The United States Department of State , commonly referred to as the State Department, is a federal executive department responsible for carrying out U.S. foreign policy and international relations. Established in 1789 as the nation's first executive department, its duties include advising the President of the United States, administering the nation's diplomatic missions, negotiating treaties and agreements with foreign entities, and representing the U.S. at the United Nations.
The department is led by the Secretary of State, a member of the Cabinet who is nominated by the President of the United States and confirmed by the Senate. The Secretary of State serves as the nation's chief diplomat and representative abroad, and is the first Cabinet official in the order of precedence and in the presidential line of succession.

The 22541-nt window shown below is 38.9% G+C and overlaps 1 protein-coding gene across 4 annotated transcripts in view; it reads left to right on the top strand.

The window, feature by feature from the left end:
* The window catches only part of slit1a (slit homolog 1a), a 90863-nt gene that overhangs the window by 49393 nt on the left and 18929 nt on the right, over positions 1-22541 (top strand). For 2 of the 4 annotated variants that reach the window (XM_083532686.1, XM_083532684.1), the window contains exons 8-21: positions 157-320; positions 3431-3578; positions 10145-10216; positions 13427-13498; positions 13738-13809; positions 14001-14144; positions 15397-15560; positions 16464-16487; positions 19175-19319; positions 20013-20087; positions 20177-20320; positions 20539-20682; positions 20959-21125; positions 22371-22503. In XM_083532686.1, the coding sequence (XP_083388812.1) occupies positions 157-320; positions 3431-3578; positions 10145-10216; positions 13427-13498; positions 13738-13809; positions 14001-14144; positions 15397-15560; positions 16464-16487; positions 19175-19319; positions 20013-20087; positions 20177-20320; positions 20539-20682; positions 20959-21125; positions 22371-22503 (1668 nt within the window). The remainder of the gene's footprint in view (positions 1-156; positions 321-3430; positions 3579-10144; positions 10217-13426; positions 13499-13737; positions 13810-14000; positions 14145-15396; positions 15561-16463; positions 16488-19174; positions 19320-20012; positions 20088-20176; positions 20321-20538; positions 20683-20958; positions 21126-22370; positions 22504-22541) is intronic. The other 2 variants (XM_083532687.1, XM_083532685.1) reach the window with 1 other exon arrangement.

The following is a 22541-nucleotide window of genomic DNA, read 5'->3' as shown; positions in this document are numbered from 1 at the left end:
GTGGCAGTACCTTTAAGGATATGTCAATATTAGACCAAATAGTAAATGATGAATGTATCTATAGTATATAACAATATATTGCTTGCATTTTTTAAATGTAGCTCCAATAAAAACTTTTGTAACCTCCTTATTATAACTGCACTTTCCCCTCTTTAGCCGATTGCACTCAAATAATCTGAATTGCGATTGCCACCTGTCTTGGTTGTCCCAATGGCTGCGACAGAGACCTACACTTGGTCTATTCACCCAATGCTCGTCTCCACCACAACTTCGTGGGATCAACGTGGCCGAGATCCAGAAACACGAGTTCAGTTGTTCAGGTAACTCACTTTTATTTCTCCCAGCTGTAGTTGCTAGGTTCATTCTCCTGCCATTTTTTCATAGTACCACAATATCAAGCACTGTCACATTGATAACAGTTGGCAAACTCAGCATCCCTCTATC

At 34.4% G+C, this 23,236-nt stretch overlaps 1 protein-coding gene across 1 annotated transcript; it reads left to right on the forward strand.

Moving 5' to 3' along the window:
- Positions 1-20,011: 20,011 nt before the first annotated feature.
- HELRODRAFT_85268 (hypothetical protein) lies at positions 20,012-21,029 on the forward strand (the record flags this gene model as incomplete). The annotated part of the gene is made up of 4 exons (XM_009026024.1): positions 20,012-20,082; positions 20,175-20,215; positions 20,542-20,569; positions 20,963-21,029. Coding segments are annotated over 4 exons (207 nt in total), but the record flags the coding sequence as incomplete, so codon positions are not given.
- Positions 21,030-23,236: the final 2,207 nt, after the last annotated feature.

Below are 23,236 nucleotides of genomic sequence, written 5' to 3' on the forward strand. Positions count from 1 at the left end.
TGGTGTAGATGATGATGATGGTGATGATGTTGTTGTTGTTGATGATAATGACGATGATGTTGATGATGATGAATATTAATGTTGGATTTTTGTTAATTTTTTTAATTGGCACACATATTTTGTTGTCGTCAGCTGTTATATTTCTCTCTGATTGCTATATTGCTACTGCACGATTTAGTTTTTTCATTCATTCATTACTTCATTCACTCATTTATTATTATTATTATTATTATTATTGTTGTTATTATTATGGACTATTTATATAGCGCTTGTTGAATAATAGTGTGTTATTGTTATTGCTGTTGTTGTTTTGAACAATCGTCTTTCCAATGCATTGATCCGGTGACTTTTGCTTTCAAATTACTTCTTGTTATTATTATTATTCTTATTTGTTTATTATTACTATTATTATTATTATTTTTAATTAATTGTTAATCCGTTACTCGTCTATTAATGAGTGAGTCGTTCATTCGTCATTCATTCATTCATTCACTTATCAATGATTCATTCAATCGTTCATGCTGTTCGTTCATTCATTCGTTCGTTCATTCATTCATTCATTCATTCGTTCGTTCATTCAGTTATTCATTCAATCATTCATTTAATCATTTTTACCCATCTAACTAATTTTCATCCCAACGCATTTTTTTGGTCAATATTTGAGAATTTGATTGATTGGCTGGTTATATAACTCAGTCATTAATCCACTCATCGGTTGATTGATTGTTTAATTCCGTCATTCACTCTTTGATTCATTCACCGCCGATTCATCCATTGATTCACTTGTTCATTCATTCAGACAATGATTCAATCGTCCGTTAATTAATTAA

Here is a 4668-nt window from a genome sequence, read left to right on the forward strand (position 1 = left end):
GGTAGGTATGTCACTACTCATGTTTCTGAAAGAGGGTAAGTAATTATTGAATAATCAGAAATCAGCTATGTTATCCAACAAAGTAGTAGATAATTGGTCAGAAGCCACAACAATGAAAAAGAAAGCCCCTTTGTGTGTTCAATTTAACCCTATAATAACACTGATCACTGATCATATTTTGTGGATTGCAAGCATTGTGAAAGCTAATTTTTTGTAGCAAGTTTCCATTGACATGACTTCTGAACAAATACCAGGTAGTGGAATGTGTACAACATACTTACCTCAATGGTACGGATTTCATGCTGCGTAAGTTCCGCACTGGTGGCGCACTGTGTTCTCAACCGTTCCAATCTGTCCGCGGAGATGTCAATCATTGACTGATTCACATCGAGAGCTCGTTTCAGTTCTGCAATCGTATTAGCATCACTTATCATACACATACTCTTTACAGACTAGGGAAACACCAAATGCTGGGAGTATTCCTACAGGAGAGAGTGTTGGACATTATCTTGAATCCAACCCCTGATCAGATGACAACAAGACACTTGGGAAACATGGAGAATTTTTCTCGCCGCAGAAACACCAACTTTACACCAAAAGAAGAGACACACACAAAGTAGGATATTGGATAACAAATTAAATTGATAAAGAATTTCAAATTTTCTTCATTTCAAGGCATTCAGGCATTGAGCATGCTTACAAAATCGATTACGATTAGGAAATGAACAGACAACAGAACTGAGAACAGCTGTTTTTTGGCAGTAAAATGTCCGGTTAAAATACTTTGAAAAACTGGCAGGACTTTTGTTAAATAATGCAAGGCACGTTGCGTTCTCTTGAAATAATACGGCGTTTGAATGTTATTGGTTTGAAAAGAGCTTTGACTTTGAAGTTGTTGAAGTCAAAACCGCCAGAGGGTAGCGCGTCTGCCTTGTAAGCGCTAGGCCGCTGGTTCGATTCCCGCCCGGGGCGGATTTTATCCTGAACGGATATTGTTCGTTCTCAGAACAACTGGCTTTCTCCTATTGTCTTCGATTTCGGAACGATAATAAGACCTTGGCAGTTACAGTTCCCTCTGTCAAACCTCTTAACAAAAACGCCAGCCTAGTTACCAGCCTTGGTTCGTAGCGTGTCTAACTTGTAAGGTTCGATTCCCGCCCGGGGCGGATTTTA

The State Department is headquartered in the Harry S Truman Building, a few blocks away from the White House, in the Foggy Bottom neighborhood of Washington, D.C.; "Foggy Bottom" is thus sometimes used as a metonym. The current Secretary of State is Mike Pompeo.